# Electric Forces and Fields

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Electric Forces and Fields

Static electricity is the accumulation of electrical charges on the surface of a material, usually an insulator or non-conductor of electricity. It is called “static” because there is no current flowing 1

Typically, two materials are involved in static electricity, with one having an excess of electrons or negative (−) charges on its surface and the other material having an excess of positive (+) electrical charges. Atoms near the surface of a material that have lost one or more electrons will have a positive (+) electrical charge. 2,3

As the neutrally charged person walks across the wool carpet, his leather soled shoes have less desire for electrons than the wool carpet. As a result, electrons get stolen from the shoe by the carpet.  With every step the person becomes more and more positively charged. That charge distributes itself over the body.   When the positively charged person gets near the metal door he will actually attract charges from the door which jump in the form of a spark.  Notice how only the negative charges (electrons) are free to move.

The process causes electrons to be pulled from the surface of one material and relocated on the surface of the other material. It is called the triboelectric effect or triboelectric charging. The material that loses electrons ends up with an excess of positive (+) charges. The material that gains electrons ends up an excess of negative (−) charges on its surface. 4,5

A substance that is lower on the list TAKES electrons
(becomes negatively charged) from a substance that is higher on the series. 7

If two items from the list are rubbed together, then the item that is higher on the list will end up more positive and the lower one will end up more negatively charged. For example, if leather were rubbed with wool, the leather becomes positive and the wool negative.  Yet if rubber is rubbed with wool, the rubber becomes negative and the wool positive. It is important to note that this series is true only if the samples are clean and dry.  The presence of moisture, dirt, or oils may cause some of the items to interact differently. 8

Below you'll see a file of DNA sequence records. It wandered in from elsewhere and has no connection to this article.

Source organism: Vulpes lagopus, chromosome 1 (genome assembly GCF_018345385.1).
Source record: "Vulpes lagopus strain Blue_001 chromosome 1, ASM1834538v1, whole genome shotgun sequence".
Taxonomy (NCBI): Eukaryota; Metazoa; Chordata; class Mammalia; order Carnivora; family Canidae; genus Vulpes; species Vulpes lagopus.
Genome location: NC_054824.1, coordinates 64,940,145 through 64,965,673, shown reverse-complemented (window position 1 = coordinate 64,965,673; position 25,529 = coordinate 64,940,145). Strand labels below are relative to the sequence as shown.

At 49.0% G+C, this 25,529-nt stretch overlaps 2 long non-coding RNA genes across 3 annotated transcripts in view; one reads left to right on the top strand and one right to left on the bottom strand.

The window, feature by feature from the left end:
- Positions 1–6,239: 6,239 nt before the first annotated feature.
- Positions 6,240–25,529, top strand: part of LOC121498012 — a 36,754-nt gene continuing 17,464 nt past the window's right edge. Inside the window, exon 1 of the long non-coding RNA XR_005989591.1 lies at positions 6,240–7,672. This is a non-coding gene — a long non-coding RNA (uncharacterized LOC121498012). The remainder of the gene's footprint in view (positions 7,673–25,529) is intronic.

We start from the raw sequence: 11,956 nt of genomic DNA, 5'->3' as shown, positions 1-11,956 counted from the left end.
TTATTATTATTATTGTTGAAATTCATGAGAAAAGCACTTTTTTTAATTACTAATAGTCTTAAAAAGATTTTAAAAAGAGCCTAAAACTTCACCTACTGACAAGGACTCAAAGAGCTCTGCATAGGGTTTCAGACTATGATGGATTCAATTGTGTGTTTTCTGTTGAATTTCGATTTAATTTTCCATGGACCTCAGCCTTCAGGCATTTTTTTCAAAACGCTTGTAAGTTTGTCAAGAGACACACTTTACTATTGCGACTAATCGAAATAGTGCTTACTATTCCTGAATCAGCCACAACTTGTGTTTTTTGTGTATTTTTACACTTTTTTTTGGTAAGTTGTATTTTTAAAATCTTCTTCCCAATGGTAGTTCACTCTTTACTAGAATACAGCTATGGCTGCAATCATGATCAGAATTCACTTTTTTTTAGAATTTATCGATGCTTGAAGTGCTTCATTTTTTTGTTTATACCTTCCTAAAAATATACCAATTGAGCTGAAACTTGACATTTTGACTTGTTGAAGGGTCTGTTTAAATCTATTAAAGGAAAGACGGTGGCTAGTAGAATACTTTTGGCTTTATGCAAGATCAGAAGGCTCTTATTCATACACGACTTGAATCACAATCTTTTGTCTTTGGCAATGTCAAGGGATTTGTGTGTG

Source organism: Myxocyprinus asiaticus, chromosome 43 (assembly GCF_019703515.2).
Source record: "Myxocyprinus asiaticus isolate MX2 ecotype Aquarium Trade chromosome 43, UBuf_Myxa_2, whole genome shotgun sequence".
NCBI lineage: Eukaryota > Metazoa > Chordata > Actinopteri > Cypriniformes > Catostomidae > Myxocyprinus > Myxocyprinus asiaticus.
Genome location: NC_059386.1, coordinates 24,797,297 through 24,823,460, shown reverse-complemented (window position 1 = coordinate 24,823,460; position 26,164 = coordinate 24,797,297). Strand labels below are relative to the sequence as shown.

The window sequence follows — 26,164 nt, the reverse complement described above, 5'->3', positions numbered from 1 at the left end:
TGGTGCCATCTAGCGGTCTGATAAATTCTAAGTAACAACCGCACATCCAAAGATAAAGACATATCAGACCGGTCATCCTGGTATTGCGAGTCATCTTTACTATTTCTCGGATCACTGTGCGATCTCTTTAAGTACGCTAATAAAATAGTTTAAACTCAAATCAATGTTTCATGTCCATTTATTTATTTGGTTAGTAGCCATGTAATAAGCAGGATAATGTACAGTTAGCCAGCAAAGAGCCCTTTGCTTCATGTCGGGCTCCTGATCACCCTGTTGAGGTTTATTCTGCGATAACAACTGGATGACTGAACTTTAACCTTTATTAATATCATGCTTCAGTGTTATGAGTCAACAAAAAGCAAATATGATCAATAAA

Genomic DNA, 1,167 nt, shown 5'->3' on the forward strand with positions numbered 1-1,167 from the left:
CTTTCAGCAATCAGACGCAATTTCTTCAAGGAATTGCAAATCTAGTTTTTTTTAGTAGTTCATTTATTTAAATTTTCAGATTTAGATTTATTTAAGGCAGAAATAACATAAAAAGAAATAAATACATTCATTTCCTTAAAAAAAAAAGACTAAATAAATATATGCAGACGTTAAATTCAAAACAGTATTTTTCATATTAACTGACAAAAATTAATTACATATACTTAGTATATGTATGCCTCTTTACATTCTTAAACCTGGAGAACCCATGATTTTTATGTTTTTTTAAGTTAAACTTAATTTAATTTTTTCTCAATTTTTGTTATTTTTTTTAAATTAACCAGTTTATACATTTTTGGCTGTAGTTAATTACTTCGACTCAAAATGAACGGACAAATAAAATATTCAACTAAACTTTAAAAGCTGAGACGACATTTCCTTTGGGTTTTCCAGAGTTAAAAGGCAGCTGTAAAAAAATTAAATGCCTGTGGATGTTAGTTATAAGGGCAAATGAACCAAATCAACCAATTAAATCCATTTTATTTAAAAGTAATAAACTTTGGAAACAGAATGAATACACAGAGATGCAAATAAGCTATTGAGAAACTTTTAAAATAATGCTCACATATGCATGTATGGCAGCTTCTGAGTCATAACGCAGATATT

Rub a balloon filled with air on a wool sweater or on your hair
Rub a balloon filled with air on a wool sweater or on your hair. Then hold it up to a wall. The balloon will stay there by itself. When you rub the balloon it picks up extra electrons from the sweater or your hair and becomes slightly negatively charged. The negative charges in the single balloon are attracted to the positive charges in the wall.

Tie strings to the ends of two balloons
Tie strings to the ends of two balloons. Now rub the two balloons together, hold them by strings at the end and put them next to each other. They'll move apart. Rubbing the balloons gives them static electricity. The two balloons hanging by strings both have negative charges.

There are two kinds of electric charge: Positive and negative.
A basic law of the universe is that like charges repel and unlike charges attract. A negative and a positive charge will attract each other. Two positive charges or two negative charges will repel each other.  9

Electric charge is conserved.
If you rub a balloon on your hair, some of your hair’s electrons are transferred to the balloon. The balloon gains a certain amount of electrical charge while your hair loses an equal amount of negative charge. 10

The positive charge on your hair is equal in magnitude to the negative charge on the balloon.
Charges can be transferred from one object to another; however, electric charge is conserved in this process; no charge is created or destroyed. 11

Electric charge is quantized.
In 1909, Robert Millikan (1886 – 1953) performed his famous oil drop experiment at the University of Chicago in which he observed the motion of tiny oil droplets between two parallel metal plates. After repeating this process for thousands of drops, Millikan found that when an object is charged, its charge is always a multiple of a fundamental unit of charge, symbolized by the letter e. 12, 13, 14